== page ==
freedom of speech

Does the University of Illinois’ Title IX policy violate freedom of the press?

university

A recent university investigation conducted reviews on the handling of sexual harassment complaints and if their Title IX policy violates the First Amendment.
Read More

Funny or Not, Speech is Still Free

Microphone

The joke is on you, because that’s how the First Amendment works.
Read More

Federal Judge Allows Jailhouse Lawyer’s Retaliation Claim to Proceed

Prison

Prisoners retain First Amendment free-speech rights even behind bars.
Read More

Does the First Amendment Protect Speech Made By Artificial Intelligence?

A.I. Feature

The history of technology and the First Amendment essentially involves our legal system slowly and reluctantly expanding the definition of speech to include new forms of communication.
Read More

School Officials Need a First Amendment Lesson

school hallway

Students have a First Amendment right not to recite the school pledge as a form of peaceful protest, but not all schools honor that.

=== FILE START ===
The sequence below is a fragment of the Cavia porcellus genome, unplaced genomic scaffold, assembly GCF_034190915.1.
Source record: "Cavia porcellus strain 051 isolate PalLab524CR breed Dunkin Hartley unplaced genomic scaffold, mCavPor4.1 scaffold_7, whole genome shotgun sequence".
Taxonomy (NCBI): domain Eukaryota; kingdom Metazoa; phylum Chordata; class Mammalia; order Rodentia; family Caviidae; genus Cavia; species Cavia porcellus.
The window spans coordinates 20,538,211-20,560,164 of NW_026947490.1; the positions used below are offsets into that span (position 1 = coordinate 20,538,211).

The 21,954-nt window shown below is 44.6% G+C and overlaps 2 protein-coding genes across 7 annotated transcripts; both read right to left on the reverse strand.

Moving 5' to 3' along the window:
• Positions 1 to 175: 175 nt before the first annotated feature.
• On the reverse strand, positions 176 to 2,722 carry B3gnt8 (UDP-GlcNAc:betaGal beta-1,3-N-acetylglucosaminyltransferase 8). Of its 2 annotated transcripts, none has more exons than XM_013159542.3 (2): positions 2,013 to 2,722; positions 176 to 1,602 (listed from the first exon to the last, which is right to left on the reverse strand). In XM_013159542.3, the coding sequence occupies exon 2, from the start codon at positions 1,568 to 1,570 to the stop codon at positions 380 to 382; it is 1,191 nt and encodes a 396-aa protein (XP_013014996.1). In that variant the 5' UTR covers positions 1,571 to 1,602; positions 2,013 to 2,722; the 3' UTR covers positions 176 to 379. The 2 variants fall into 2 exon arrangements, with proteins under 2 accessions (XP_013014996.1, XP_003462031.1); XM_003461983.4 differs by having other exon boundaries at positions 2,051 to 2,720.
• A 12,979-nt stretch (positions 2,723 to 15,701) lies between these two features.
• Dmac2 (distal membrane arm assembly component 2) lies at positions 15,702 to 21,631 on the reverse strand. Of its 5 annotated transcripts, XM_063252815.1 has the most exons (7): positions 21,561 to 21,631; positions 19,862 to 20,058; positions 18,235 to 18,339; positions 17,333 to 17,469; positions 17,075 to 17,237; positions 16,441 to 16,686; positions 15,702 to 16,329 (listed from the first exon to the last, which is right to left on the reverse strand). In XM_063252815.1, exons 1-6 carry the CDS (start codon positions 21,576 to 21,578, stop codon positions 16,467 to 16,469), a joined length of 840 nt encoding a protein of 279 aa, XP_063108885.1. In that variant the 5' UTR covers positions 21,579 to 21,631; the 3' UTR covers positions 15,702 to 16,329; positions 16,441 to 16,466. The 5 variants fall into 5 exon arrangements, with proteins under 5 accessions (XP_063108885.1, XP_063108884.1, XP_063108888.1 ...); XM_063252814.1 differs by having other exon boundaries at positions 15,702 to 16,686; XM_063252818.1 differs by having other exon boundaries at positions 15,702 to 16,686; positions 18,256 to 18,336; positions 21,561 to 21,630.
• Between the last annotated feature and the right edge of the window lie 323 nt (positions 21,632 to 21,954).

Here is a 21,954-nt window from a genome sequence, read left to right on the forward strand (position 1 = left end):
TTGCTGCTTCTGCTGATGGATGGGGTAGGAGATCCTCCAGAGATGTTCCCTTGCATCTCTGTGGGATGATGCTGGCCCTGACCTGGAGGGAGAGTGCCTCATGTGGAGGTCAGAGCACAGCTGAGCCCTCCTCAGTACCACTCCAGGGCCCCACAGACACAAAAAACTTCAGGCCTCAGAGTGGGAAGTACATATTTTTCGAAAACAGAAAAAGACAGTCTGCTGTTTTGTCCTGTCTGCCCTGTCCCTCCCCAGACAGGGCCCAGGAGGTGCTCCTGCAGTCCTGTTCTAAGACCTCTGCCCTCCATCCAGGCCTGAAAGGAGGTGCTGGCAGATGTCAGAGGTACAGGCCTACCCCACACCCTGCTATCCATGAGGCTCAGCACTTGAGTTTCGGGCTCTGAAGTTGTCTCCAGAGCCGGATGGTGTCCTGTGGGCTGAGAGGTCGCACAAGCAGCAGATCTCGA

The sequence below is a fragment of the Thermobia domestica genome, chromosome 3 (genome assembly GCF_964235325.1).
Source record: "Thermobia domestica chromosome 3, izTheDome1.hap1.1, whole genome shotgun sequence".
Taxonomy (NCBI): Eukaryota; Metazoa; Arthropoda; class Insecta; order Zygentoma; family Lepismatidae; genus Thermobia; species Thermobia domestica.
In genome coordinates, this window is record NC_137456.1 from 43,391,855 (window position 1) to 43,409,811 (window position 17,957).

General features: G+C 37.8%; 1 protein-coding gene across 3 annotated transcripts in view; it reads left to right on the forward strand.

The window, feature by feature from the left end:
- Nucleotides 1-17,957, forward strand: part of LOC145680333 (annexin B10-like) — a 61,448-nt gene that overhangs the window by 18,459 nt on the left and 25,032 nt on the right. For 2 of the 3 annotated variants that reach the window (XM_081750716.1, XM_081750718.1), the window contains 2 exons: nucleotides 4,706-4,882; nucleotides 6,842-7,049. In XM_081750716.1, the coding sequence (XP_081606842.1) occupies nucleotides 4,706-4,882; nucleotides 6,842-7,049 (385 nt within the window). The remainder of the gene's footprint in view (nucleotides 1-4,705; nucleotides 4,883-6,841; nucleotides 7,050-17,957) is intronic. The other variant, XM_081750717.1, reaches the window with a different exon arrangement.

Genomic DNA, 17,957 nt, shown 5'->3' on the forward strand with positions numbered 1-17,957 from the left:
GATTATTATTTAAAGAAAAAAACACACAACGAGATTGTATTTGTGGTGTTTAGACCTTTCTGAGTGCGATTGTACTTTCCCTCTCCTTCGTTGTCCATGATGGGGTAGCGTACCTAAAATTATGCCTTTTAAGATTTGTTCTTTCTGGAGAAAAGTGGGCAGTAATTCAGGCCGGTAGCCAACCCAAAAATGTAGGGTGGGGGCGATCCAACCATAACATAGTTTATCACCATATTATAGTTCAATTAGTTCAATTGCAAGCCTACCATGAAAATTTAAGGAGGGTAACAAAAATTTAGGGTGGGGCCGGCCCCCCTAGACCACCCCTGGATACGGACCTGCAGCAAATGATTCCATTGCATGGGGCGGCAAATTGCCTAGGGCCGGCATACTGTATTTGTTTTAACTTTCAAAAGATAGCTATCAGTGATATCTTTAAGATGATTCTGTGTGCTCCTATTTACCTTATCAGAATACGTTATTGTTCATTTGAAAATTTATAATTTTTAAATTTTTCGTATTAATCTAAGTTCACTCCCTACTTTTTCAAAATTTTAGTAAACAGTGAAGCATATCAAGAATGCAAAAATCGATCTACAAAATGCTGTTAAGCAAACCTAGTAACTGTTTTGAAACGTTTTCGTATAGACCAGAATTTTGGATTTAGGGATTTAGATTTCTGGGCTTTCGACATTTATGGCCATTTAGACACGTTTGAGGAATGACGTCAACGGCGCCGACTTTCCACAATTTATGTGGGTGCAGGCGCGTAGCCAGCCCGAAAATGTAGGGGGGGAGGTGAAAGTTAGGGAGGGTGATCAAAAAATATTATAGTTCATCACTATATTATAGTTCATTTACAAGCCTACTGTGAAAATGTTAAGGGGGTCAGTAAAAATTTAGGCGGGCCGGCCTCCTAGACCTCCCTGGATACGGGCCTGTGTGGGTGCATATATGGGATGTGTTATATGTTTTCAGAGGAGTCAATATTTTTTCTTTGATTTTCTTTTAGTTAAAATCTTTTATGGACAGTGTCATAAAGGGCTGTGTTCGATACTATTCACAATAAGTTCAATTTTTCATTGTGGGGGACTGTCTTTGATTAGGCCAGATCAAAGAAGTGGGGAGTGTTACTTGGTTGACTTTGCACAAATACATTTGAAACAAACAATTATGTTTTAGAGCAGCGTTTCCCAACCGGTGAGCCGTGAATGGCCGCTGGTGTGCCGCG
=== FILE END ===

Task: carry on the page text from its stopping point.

Read More

Punishing Congress Members for Free Speech Violates First Amendment

U.S. Capitol

The essence of our First Amendment freedoms is the government may not inhibit or punish us for our speech, regardless of the content of that speech.
Read More

Are social media companies going “too far” to regulate content on their platforms?

Social media

Americans are no longer taking everything they see on the internet at face value — and that’s a good thing for our democracy.
Read More

Federal Judge Rules Middle School Officials Could Punish Student for Writing ‘Trump 2016’ on Whiteboard

Classroom

The district court emphasized that the punishment did not relate to any particular political viewpoint.
Read More

Countering Conspiracy Theories with Critical Thinking

Online, Laptop

Conspiracy theories are growing, alongside their consequences, but it is possible to help limit their spread and harmful effects.
Read More

Then and Now, Flag Burner Benefits From 1989 First Amendment Ruling

United States Flag

Thirty years ago, the Supreme Court handed down a landmark free speech decision, ruling that burning the U.S. flag was a form of “expressive conduct.”
Read More